- While all masks and respirators provide some level of protection, properly fitting respirators provide the highest level of protection. Wearing a highly protective mask or respirator may be most important for higher-risk situations, such as large indoor events, and by those who are at increased risk of severe disease or interacting with those who are at increased risk for severe disease.
- Some masks and respirators offer higher levels of protection than others, and some may be harder to tolerate or wear consistently than others. It is most important to wear a well-fitting mask mask or respirator correctly that is comfortable for you and that provides good protection.
Get Tested for COVID-19 Before and After You Travel
Anyone, including people who are up-to-date on vaccination, should consider getting tested at the following key times and points along your journey.
- If you have symptoms, test immediately.
- If you were exposed to COVID-19 and do not have symptoms, test 5 days after your exposure.
- Consider testing before contact with someone at high risk for severe COVID-19, especially if you are in an area with a medium or high COVID-19 Community Level.
Learn how you can request free at-home tests here. Be sure to pack at-home COVID-19 tests in case you develop symptoms while traveling. If you develop symptoms while in Chicago and need help finding a COVID-19 test, visit our COVID-19 testing page for Chicago testing locations. Testing sites in Illinois can be found here.
Wash Hands Frequently
Handwashing is one of the best ways to protect yourself and your family from getting sick from respiratory viruses.
To prevent the spread of germs, you should wash your hands with soap and water for at least 20 seconds:
- Before touching your eyes, nose, or mouth
- After touching your mask
- After leaving a public place
- After touching objects or surfaces that may be frequently touched by other people, such as door handles, tables, gas pumps, shopping carts, or electronic cashier registers/screens.
If soap and water are not readily available, use a hand sanitizer with at least 60% alcohol to clean your hands.
Isolate if you feel sick or if you test positive for COVID-19
If you test positive for COVID-19 or are experiencing signs of respiratory illness, isolation is the best way to avoid spreading the illness.
- If you test positive for COVID-19, stay home for at least 5 days and stay away from other members of your household. This includes the use of separate restrooms.
- If you have other respiratory symptoms but are not positive for COVID, isolate away from others until you are fever-free for at least 24 hours without the use of medication.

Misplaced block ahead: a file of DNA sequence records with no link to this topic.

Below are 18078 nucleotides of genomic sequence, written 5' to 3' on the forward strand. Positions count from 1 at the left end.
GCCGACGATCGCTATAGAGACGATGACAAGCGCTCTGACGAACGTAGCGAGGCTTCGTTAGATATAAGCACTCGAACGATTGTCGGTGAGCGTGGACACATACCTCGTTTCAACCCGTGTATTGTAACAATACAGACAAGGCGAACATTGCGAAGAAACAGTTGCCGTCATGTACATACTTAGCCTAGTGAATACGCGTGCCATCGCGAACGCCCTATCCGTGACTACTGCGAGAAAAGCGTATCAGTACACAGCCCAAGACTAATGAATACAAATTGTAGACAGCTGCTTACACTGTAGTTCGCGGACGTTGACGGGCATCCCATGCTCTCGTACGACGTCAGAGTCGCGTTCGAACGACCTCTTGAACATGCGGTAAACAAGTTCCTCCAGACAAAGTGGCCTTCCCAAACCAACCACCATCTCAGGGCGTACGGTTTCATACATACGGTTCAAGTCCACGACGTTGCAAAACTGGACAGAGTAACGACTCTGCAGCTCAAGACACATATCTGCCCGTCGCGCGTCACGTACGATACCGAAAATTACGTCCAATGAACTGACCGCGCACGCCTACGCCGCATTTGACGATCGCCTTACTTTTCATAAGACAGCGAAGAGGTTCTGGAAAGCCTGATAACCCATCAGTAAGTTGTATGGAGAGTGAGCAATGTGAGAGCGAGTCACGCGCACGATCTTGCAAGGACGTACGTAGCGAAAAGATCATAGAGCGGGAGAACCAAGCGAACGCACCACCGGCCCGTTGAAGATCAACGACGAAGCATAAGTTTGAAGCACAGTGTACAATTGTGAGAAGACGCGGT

- If you’ve been exposed to someone who has COVID-19, follow CDC’s recommendations for exposure.
If you must travel for treatment and use public transportation, wear a tight-fitting mask, and maintain 6 feet of social distance from other passengers.
If you have tested positive for COVID-19 and are at high risk of developing severe disease, please consult with your physician as soon as possible to see if treatment is right for you.
COVID-19 Community Levels At-a-Glance
The Centers for Disease Control and Prevention’s COVID-19 Community Levels are a tool to help communities decide what prevention steps to take based on the latest data. Levels can be Low, Medium, or High and are determined by looking at COVID-19 hospital beds being used by COVID-19 patients, new COVID-19 hospital admissions, and the total number of new COVID-19 cases in an area.
The CDC’s website allows users to search for counties to identify the current risk level. ALL travelers, regardless of vaccination status, should check the map so you know whether the areas you are traveling to are Low, Medium, or High risk for COVID-19.
U.S. COVID-19 Community Levels, March 16, 2023
ALL travelers (Low, Medium, and High) are advised to:
- Ensure you are up-to-date with COVID-19 vaccines (including boosters) before any planned travel.
- Avoid contact with people who have suspected or confirmed COVID-19.
- Follow recommendations for isolation if you have suspected or confirmed COVID-19.
- Follow the recommendations for what to do if you are exposed to someone with COVID-19.
- If you are at high risk of getting very sick, talk with a healthcare provider about additional prevention actions.
- Consider packing an at-home COVID test in case you develop symptoms while traveling.
- Bring a mask with you. Some businesses may still choose to require masks.
If the areas are Medium Level (yellow):
- CDPH recommends individuals wear a mask in indoor public places.
If the areas are High Level (orange):
- Wear a mask in indoor public places.
- If you are at high risk of getting very sick, consider avoiding non-essential indoor activities in public where you could be exposed.
COVID-19 Community Level Update
Chicago Travel Advisory State List
Emerging Health Risks
The CDC provides information about a variety of diseases that could impact you while traveling.
In addition to COVID-19, CDPH recognizes heightened awareness for the following health risks:
- Influenza - CDPH Flu website
- MPV (Monkeypox) - CDPH MPV website
- Ebola - CDC Ebola website